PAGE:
A few months ago I mentioned that Betsy and I have been working on a project for theatre out in west Texas. Located quite literally “west of the Pecos”, Fort Stockton is a small community of about 8,000 people. Despite its size, the town has an active community theatre that for years has performed in a repurposed brick commercial building. We were asked to assist the group in identifying their functional needs while developing a concept for how those needs could be addressed architecturally. We crafted a design that reused their existing structure while creating a new identity for the theatre that referenced both the existing downtown cityscape as well as the surrounding mesa landscape.

In one on the early meetings with community stakeholders we were asked to come up with something that was "West Texas Cool". We're excited by the fact that we were able to work with them to do just that.

Welcome to Hi.Works

So there are a lot of new things going on with HiWorks in 2016. We have a new office, a new phone number and a new website at a new web domain. Chances are if you're reading this post you're seeing the one (the new website) at the other (the new domain). There are probably some bugs and typos to be worked out but hopefully you'll find it's an improvement over the previous version. I finally got around to posting some of the work that we've done last year so be sure and have a look.

As for the blog, I've decided to give it a name. "HiLights" might be a little corny and not terribly original (The High Museum in Atlanta gives HIGHlight tours of their facility every Thursday through Sunday - that's where I stole the idea) but it's better than just calling it "The Blog". I think I was able to successfully migrate the content of the old blog over to the new site, but some of the links may have been broken. For what it's worth, the old blog will remain up in its original location.

Anyway, the content of the blog will remain the same and I look forward to continue to post whatever interesting news or observations seem to be worth sharing.

Thanks To The Cloud

this is not billable time - but that's perfectly OK

There are many things that we can do now that we couldn't do ten or even five years ago. Thanks to the interwebs and the cheap availability of both high speed data connections and online data storage, it is now possible for Betsy and I to work together even though we live nearly a thousand miles away from one another. It also allows me to work from home on occasion when I feel like it or when the developer with whom I share my office is being especially loud or when his dog has pooped next to my desk.

When I was home on Wednesday of this week I was pleasantly surprised when my in-laws stopped by with Sammy after school. There is about an hour in between when they pick up my eldest daughter from school and when my youngest daughter is let out, and on this particular day they decided to swing by the house. Luckily I was wearing pants and Sammy and I enjoyed an unanticipated playdate.

There are both advantages and disadvantages of working for one's self. You may work harder and be paid less but all that buys you flexibility. It buys you the freedom to pursue the work you want in the manner you want. It affords you the ability to pursue interests outside of your main line of work. It buys you time to play Legos with your daughter for a few minutes on a Wednesday afternoon.

Before And After

This is what the Keystone Central Quad looked like before...

The built landscape always exists in close proximity to the natural landscape. As such whenever we design a building we try and play close attention to how the architecture interacts with and is enhanced by landscape. Sometimes the landscape dominates the architecture and this is by design.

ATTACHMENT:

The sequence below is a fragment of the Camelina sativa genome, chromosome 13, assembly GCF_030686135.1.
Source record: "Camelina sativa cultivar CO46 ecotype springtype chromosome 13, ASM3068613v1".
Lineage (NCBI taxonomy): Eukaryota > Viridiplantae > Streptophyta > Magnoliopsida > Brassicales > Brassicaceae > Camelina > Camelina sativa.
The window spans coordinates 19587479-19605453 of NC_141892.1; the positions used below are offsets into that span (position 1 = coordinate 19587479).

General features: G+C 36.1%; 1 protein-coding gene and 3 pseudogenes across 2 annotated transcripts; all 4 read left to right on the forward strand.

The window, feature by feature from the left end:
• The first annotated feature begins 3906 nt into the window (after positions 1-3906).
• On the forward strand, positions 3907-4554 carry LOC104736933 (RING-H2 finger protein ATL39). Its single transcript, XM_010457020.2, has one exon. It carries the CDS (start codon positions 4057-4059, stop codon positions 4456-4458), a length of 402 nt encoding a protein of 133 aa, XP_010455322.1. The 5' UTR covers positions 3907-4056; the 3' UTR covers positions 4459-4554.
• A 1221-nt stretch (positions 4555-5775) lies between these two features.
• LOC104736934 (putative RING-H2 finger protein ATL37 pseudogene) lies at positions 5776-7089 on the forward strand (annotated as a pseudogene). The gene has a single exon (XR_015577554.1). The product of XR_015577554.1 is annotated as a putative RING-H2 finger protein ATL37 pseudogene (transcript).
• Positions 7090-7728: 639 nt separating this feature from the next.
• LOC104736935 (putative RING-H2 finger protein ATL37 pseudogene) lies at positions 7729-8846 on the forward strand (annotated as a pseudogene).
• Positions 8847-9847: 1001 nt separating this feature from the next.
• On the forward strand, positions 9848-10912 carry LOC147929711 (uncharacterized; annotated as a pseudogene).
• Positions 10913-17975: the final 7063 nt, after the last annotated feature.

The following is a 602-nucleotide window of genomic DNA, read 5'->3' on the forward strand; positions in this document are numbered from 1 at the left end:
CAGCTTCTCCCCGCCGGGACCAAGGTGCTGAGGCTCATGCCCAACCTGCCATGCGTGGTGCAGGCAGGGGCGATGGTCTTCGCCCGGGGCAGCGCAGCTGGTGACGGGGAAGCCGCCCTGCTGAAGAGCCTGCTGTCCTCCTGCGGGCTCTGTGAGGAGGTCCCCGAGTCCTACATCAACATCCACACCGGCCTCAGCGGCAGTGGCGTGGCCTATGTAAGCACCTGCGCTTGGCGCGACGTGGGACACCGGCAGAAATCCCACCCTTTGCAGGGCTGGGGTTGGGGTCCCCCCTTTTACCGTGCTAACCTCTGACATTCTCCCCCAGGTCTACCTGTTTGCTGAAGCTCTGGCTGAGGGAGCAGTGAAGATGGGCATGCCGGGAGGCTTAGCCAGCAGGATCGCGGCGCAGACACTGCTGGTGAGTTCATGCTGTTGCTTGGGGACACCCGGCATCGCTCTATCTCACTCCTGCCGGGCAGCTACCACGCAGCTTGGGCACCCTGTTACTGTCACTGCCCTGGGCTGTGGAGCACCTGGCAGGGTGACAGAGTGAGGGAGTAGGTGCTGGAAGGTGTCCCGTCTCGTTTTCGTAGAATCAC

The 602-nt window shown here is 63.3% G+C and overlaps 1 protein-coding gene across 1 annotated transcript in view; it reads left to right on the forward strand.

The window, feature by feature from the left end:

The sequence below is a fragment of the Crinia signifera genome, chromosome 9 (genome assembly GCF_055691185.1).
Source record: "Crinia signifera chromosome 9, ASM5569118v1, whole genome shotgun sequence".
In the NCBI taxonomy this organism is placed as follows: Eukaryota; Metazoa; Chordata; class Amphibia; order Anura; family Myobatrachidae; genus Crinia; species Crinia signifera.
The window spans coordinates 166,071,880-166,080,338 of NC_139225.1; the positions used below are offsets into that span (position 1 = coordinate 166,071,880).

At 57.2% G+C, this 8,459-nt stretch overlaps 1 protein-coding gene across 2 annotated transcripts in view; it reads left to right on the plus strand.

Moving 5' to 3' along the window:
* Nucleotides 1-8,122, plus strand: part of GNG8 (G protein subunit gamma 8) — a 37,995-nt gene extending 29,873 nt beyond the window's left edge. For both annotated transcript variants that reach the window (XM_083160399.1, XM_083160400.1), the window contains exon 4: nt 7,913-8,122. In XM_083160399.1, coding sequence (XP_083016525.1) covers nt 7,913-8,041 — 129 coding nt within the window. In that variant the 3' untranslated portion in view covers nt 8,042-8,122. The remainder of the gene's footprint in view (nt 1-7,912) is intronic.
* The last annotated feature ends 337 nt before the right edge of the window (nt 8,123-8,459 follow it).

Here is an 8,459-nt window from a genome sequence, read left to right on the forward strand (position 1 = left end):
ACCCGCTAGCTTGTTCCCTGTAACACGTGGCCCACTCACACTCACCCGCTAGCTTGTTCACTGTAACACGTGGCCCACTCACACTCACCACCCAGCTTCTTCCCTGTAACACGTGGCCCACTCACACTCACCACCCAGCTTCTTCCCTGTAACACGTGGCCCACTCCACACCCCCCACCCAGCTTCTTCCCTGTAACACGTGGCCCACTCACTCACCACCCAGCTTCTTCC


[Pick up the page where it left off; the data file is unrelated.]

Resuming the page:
For the Keystone School Centra Quad project we worked with Studio Balcones of Austin to that to create an outdoor learning environment that would act as the beating heart of the private school located in the Monte Vista neighborhood of San Antonio. We're really proud of how the built part of the project turned out, but we're even more proud of the landscape. The transformation is truly remarkable and Studio Balcones recently posted a series of "before-and-after" photos that clearly illustrate how much of a difference the new quad has made.

...and this is what it looks like now.

Go Keystone Cobras. Go us.

Betsy In Boulder

these images are not to scale

Betsy and I have been working together for the better part of two years now. Our collaboration is not particularly newsworthy at this point but what might not be so obvious is that although I am in San Antonio, Texas, Betsy is in Boulder, Colorado. This type of remote working relationship would have been impossible ten or even five years ago, but thanks to the cloud, screen sharing and nationwide long distance phone plans, today it isn't that big of a deal.

Although there are times when it would be nice to be sitting next to each other to doodle on the same drawing or to weigh in on weather or not deodorant needs to be reapplied, having presences in different places does provide some interesting opportunities. For one it means HiWorks now has the ability to execute projects in both states. If you've been holding off on building that new ski lodge in Aspen, now's your chance.

Betsy is an extremely talented architect and has a unique ability to manage the complexities of translating a design idea into a real building. She's also fun to work with and be around - virtually or otherwise. These last few weeks have been particularly busy for Betsy who in addition to becoming a licensed architect in the State of Colorado (she was already licensed in Texas) she's also now teaching a design studio in Environmental Design Program at the University of Colorado. Go betsy, go.

Oh, and for the record, it's worth reiterating the fact that I'm working with this Betsy Johnson as opposed to this one.